•Looking for statistics on Canadians’ emotional and financial wellbeing? Read the highlights on FPSC’s Value of Financial Planning Study.

About Financial Planning Week

Now in its third year, Financial Planning Standards Council (FPSC) and the Institut québécois de planification financière (IQPF) have jointly declared October 17-23, 2011 as Canada’s Financial Planning Week. During the Week, each organization will be spearheading industry events and public outreach activities in their respective markets. Financial Planning Week is part of an ongoing effort by both organizations to make financial planning more a part of Canadians’ lives. Stay up-to-date at www.financialplanningweek.ca / Twitter @FPWeek, and join us on the LinkedIn and Facebook page for Financial Planning Week.

 

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Trying to Make Sense of Rate Increases!

June 8th, 2009 No comments

Many lenders have raised their interest rates on 5 year and longer fixed rate mortgages.

Why is this happening?

Banks lend more money than they take in through deposits.  In order to meet the demand for customer loans, they borrow money in financial markets. To ensure they are not taking interest rate risk, they lock in the rate on the money they borrow to match the term of the mortgage. For example, a 5 year fixed mortgage is funded by a 5 year fixed rate bond. In May, the rate on longer term bonds started to rise, meaning the banks cost of funds – the cost to the bank of raising the money needed to loan to customers — went up. When they pay a higher rate to borrow in the bond market this reduces their profit margins. This is why rates on the longer term fixed rate mortgages have increased. The relationship between bonds and mortgage rates is not new. Attached is a chart that shows how bonds track closely with mortgage rates. They tend to go up and down together.The good news is that the upward trend in bonds prices is a positive sign that consumer and investor confidence is on the mend.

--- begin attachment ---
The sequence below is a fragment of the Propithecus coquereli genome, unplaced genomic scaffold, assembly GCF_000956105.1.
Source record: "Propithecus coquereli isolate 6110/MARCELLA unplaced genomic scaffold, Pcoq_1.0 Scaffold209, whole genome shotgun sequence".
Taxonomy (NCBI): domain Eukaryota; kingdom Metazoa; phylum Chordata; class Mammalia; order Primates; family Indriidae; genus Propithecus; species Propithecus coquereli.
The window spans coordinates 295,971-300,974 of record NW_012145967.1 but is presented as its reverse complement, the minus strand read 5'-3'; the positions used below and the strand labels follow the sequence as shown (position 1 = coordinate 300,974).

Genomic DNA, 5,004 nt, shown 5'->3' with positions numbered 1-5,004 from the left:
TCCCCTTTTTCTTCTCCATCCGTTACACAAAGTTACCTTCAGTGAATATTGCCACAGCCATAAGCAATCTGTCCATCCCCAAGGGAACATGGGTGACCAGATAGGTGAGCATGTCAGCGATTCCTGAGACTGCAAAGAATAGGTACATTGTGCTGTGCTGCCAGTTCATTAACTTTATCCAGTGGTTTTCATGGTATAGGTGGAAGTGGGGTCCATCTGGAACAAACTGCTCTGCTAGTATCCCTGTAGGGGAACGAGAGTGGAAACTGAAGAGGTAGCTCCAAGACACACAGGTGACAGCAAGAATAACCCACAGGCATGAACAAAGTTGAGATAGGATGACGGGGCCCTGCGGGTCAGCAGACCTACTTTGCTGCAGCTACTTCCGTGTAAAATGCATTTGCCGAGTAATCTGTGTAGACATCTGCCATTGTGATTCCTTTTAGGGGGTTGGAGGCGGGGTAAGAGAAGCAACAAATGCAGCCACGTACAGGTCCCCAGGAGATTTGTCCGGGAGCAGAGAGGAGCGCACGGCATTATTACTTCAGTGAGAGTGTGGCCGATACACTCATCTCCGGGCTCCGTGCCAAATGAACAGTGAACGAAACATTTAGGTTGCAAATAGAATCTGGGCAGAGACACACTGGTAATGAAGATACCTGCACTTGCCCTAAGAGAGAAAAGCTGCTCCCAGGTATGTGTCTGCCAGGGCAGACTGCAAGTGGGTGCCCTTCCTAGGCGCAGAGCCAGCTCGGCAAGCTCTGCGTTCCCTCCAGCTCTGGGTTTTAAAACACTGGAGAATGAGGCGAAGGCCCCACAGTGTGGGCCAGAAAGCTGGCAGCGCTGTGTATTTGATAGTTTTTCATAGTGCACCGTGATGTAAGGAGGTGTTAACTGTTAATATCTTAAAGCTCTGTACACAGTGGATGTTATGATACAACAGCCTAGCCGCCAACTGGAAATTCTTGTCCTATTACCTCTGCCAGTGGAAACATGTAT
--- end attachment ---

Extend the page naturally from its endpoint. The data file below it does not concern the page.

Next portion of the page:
What does this mean for you? 

For those of you who are in a variable rate and want to switch to a fixed rate, the general rule is as follows: The variable rate mortgage is usually a 5 year term, if you want to switch into a fixed rate in year two of your mortgage term you may switch into a 3 year term (the remaining term of your mortgage) 

Million Dollar Question, should I switch into a fixed rate now? 

This week in the Bank of Canada’s announcement they maintained their overnight target rate at ¼ per cent (prime remains the same at 2.25%) and they reiterated their conditional commitment to hold the current rate until middle of next year – on condition that inflation did not rise above their inflation target. What we are hearing is that the prime overdraft rate should stay the same until next year, what we are seeing is that the longer term fixed interest rates are increasing.  You should be asking yourself; at what point if any do you want to lock into a fixed rate.  Fixed rates are at all time low, we are told this is the bottom – do you want to lock in now loose your good rate or hold on for awhile – at what point will you be ready to switch if at all? 

Tough decision!